Quite a rap sheet for a guy who is considered one of the most skilled players in the league. Today Malkin received a one-game suspension for swinging his stick viciously at Raffl’s head. Now Raffl did start the play with a pretty vicious cross-check and a punch to the back of the head. But it in no way warrants a baseball swing with a weapon – in this case a hockey stick – to the head.
Players Safety gave its reasoning for only handing down a one-game suspension to Malkin and it was as follows:
“The stick did not make contact with the face of Michael Raffl’s face and did not cause injury to the player.”
Ryan Johansen did the exact same thing as Malkin only difference was Johansen made contact to the face of the Winnipeg Jets player. Johansen was assessed a 2 game suspension and has nowhere near the rap sheet as Evgeni Malkin. The actions were identical both extremely dangerous and intentional.
Malkin even backed up his intent with his stick with a quote that actually mind-numbing.
“I didn’t hit him in the face,” Malkin said. “If I had touched him in the face, for sure, I would get suspended. It’s a high stick, but it’s not like I broke his face. I think I won’t get suspended.” (Josh Yohe, 2019)
“I’m not trying to hit his face… I know it’s dirty, but I missed, my stick (did) not touch his helmet or shoulder” Malkin said. “He just like dived and the referee give me five minutes. Nothing like dangerous, (he’s) not bleeding, nothing. I know I gave them a five-minute power play, but it’s my fault for sure. Play smart next time.” (Bardown, 2019)
Malkin seems to act as if he did nothing wrong because the stick never hit Raffl. These comments are worrisome because it seems to show Malkin’s mindset. That suspensions are only for hurt players, or players that have drawn blood. Not players that have the intention to hurt but just missed.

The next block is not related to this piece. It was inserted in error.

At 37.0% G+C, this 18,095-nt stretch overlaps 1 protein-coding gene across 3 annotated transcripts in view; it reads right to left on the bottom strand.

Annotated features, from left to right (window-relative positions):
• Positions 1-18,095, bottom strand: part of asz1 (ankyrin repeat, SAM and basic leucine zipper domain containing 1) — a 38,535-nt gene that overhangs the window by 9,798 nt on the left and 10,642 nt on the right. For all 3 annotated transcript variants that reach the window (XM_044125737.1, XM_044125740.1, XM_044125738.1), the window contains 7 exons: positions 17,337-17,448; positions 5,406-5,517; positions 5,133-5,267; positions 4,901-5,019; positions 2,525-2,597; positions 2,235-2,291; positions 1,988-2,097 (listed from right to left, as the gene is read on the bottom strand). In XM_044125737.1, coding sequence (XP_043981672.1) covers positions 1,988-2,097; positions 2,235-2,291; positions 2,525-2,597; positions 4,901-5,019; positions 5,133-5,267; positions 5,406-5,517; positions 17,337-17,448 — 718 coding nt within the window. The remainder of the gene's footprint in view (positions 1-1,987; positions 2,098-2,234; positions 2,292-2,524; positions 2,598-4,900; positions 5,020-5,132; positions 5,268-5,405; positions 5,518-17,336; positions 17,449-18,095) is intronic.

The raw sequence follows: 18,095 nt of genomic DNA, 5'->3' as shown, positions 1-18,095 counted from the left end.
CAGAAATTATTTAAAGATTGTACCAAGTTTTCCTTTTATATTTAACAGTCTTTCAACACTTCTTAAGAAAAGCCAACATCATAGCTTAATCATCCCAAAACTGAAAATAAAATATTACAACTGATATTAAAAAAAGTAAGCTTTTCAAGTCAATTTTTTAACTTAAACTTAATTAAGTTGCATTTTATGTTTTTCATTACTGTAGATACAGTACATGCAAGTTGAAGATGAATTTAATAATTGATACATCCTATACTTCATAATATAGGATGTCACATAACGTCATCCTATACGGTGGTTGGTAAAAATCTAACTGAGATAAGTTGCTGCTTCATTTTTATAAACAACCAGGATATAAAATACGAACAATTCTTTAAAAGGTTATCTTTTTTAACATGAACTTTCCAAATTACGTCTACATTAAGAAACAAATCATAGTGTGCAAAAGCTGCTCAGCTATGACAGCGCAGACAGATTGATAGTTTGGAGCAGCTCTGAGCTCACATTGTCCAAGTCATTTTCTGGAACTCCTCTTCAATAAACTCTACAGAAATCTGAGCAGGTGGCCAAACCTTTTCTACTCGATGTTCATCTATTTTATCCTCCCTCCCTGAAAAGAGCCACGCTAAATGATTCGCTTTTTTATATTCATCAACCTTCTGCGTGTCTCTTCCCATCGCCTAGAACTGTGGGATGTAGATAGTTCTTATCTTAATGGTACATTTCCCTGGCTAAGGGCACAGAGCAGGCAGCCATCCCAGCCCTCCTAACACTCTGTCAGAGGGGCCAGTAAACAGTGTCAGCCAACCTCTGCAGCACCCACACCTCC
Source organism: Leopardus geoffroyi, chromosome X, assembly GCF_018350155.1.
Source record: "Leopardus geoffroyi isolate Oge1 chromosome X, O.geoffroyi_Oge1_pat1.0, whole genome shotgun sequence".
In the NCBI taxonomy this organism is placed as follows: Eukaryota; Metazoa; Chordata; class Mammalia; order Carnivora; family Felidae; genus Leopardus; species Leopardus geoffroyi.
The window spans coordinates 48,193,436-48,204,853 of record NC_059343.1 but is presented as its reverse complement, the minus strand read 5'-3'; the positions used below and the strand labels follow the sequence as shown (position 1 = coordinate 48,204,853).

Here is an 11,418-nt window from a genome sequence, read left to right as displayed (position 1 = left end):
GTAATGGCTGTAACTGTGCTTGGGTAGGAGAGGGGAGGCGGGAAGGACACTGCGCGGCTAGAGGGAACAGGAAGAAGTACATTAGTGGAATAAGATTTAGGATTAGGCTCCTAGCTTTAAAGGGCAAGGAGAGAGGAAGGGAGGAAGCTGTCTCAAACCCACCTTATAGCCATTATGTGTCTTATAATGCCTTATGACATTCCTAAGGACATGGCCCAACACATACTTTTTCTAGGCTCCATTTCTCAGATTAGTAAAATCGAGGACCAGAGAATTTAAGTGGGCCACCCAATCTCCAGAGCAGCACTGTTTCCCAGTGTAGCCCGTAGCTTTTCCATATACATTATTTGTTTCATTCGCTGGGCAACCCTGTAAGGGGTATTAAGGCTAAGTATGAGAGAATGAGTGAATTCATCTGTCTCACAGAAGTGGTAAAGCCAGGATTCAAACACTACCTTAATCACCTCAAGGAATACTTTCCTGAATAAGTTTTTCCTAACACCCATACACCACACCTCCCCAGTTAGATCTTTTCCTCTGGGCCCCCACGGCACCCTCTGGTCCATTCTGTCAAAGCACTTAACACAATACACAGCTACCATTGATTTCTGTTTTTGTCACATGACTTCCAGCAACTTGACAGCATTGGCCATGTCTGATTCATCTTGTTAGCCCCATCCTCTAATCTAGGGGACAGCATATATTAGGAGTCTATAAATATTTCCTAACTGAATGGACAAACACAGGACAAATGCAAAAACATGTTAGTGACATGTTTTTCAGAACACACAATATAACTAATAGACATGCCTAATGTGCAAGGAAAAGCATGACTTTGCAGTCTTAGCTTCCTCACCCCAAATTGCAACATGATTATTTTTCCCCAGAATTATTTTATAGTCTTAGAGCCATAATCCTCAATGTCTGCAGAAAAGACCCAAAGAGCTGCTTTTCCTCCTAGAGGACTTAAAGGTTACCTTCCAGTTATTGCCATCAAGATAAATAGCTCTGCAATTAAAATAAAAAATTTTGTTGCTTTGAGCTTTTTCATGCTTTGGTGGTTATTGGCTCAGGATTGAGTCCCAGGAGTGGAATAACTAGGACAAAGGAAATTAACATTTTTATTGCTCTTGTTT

The NHL’s Decision/Superstar Bias
The decision here is kind of puzzling one on the NHL’s part. When everything is taken into account the evidence is pretty overwhelming against Malkin.
- The referees felt it was severe enough to offer a match penalty – which comes with an automatic hearing for a suspension or a fine.
- Player safety make a quick judgment – Determining a phone hearing over in-person – before seemingly receiving any reports from the Refs
- Malkin’s Rap Sheet
- The footage from Johansen who did identically what Malkin did and got a lengthier suspension
- Malkin’s Comments. Which prove his intent.
But there’s one more thing that plays into the decision. That would be the reluctance to suspend superstar players. If this was Tom Wilson, Ryan Johansen, Nazem Kadri, Max Domi, Mike Matheson, Paul Byron, Milan Lucic, Zach Hyman – all of who were suspended in the last 2 years – this decision would have been lengthier. Probably 3-5 game range.
Malkin’s Past history alone shows that the NHL refuses to suspend him. Heck, they won’t even take his money. Player Safety has once again shown by their own rulings and the evidence that was left, that they don’t really care about player safety. They serve the almighty dollar and if the player being possibly suspended is a money maker for them, you can bet they will find a way to make sure he is on the ice as soon as possible.